I don't know how to cover such topics in school effectively, especially in the tight time frames of individual classes, but the more students are exposed to team development, versus individual projects, the easier it is for them to become integrated into team development in the real world.
Related to team development, I think code reviews would be a great tool for school. I've probably learned more about coding practices and the code I work on through the reviews we do in the client group than in coding itself. You learn how others do things, you get objective perspectives on how you do things, and everyone comes to a shared understanding of how teams should develop common code.
Ben Galbraith is a frequent speaker, independent consultant, conference producer, and author of several books. He is an experienced CEO, CTO, and software architect, and was hired in October 2008 by Mozilla to lead an initiative to create web development tools that will make life easier for web developers. He wrote his first computer program at age 6, started his first business at age 10, and entered the IT workforce at age 12. For the past few years, he's been professionally coding in the Java language and was the top-rated speaker at the 2006 JavaOne conference.
I believe all software engineers should learn about how to ensure that their users have a quality experience. I covered some aspects of that topic in my 2008 JavaOne conference talk Creating a Compelling User Experience.
I think the roles of a software developer are a bit up in the air at the moment. Not many years ago, we developers were sort of gatekeepers: No software was created unless we wrote the code, and we interpreted designs and direction we were given as we thought made sense.
Now, there are a bunch of efforts by the platform vendors -- Microsoft, Adobe, Sun, and so on -- to empower a less technical audience to create software. Microsoft Expression, Adobe Thermos, and perhaps some future tool from Sun are all about letting a more creative, less technical person create user interfaces that in the past would have required all kinds of code and engineering effort.
This reflects an emerging trend in recent years to reify a new, highly technical designer, often called an interaction designer, as the leading force in software development, rather than engineers. To get a fascinating look at this effort, Google for a transcript of Alan Cooper's keynote at the Interaction08 conference.
So how will software be developed tomorrow? And where do new entrants fit into all of this? Lots of different people can feel passionate about being involved in the creation of beautiful, compelling software. I think such people have got to figure out whether they are at heart an engineer -- if they get their kicks solving hard technical problems -- or if they are something else.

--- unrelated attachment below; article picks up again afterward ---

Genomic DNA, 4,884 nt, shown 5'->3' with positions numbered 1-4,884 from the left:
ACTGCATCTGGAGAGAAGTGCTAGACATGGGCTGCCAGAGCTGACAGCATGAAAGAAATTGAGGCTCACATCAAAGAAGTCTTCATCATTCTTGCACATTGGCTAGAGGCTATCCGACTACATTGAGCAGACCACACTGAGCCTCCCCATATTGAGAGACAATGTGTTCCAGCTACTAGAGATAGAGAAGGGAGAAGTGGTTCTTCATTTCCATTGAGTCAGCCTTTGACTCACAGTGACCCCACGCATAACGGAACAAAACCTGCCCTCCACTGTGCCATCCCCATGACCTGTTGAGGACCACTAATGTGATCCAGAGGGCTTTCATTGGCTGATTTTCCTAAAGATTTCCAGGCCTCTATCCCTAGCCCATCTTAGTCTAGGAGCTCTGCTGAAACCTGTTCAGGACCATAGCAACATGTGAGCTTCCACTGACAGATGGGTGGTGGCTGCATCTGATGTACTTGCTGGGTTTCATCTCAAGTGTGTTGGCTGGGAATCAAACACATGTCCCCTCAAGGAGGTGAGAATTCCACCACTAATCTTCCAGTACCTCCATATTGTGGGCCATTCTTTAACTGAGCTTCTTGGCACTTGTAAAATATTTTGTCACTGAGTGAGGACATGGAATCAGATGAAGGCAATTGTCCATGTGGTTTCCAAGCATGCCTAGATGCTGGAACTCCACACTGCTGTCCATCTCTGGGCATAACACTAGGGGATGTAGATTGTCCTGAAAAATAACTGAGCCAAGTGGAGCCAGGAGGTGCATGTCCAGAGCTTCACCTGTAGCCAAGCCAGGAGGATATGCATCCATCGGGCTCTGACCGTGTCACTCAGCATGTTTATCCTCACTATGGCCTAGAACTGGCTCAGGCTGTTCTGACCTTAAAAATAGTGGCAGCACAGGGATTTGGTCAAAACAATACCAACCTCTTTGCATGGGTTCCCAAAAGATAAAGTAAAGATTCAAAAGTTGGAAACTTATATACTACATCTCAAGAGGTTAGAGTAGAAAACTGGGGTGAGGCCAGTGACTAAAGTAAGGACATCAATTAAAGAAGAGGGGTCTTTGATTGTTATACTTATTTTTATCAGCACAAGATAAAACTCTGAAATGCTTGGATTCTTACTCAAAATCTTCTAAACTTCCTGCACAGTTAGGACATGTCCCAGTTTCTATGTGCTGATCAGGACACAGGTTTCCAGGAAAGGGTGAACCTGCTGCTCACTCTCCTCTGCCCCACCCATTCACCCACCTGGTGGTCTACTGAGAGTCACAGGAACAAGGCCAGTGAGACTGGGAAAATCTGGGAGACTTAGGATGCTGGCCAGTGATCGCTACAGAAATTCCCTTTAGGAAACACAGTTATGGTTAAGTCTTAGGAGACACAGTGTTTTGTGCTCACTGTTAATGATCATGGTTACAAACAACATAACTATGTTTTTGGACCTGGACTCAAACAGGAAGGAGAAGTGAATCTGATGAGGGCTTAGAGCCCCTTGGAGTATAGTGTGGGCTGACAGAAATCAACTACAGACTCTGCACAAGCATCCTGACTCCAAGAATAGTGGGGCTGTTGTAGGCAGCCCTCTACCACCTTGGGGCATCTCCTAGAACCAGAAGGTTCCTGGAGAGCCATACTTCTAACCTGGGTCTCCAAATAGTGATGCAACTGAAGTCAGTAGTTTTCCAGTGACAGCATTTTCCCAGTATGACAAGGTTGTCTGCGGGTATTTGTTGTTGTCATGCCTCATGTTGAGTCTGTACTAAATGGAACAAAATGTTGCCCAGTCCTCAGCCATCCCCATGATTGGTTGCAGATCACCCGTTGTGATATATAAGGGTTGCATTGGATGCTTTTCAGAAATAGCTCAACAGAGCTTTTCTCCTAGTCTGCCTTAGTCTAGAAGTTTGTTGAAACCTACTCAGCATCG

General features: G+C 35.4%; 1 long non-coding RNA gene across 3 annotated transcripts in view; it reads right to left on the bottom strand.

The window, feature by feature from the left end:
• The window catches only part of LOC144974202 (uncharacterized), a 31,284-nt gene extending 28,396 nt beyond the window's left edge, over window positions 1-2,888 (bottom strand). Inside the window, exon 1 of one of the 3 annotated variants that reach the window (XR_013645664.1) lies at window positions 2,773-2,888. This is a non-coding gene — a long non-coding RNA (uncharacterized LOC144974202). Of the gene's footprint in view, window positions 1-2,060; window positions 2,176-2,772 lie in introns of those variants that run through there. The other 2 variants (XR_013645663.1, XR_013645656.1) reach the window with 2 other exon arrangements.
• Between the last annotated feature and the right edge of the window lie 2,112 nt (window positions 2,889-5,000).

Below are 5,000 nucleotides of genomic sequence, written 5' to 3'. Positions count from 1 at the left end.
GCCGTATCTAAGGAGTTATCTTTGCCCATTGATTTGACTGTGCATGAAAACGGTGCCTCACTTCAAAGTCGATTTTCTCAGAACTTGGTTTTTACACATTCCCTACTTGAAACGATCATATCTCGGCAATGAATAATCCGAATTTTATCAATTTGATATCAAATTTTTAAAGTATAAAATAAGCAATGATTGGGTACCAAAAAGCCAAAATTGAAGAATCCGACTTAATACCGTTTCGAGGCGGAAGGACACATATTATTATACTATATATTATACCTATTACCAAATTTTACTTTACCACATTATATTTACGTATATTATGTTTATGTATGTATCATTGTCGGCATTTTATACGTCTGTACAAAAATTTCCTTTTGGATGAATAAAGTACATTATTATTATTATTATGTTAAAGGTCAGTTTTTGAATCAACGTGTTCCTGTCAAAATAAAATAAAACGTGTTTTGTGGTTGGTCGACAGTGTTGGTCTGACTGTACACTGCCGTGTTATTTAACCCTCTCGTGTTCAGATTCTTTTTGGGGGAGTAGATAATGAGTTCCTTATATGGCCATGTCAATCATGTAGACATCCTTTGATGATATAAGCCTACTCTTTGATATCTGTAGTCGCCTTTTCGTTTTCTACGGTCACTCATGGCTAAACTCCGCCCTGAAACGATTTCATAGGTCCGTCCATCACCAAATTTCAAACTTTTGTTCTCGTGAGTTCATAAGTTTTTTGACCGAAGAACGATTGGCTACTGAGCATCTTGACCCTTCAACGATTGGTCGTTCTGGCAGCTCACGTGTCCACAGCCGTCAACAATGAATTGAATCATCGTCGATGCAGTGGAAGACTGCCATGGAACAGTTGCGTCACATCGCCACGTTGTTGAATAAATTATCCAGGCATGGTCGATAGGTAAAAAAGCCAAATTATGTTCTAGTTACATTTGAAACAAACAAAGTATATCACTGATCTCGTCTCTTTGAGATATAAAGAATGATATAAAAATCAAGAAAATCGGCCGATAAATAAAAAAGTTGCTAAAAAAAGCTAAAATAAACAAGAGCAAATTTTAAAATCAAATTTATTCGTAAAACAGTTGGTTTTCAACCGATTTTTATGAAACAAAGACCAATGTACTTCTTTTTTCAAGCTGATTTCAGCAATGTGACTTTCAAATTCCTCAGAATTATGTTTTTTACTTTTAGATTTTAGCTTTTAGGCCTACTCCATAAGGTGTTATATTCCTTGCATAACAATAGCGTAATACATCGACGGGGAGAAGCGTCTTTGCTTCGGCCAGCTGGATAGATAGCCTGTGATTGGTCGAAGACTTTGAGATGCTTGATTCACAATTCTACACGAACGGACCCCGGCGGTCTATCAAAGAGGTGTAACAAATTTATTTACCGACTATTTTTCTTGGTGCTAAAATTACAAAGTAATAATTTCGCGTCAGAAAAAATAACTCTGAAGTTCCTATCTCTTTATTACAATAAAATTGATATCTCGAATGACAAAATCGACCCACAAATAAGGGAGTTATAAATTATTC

"There will always be opportunities for great engineers, but as I said earlier, I think the number of these opportunities will shrink as other, less technical personnel play larger roles in the software-development process, using more productive, higher-level tools and frameworks than we have used in the past."
There will always be opportunities for great engineers, but as I said earlier, I think the number of these opportunities will shrink as other, less technical personnel play larger roles in the software-development process, using more productive, higher-level tools and frameworks than we have used in the past.
Newcomers should find one or more mentors as soon as you can. Google makes finding information easier than ever, but nothing beats interacting with an expert.
Masood Mortazavi, a software engineering manager at Sun, started his work with the company on the Java EE development team and as an expert in continuous availability issues and telecom collaborations with the Java software group. In recent years, he's managed teams of engineers who contribute to open-source databases such as Apache/Derby, PostgreSQL, and MySQL.
He has a B.S. (U.C. San Diego) and an M.S. (U.C. Davis) in applied and chemical engineering, and a Ph.D. in computational fluid dynamics with a dissertation titled Vortex-Vortex Interactions and PDF Methods (U.C. Davis). In addition, he has a master's degree in journalism (U.C. Berkeley) and an M.B.A. (U.C. Berkeley), and he spent several years pursuing a second Ph.D. in the Graduate Group in Logic and Methodology of Science (math, philosophy, and computer science) at U.C. Berkeley, with a focus on foundations of math, theories of computation, and philosophy. He stopped work on his second Ph.D. soon after joining Sun in 1999.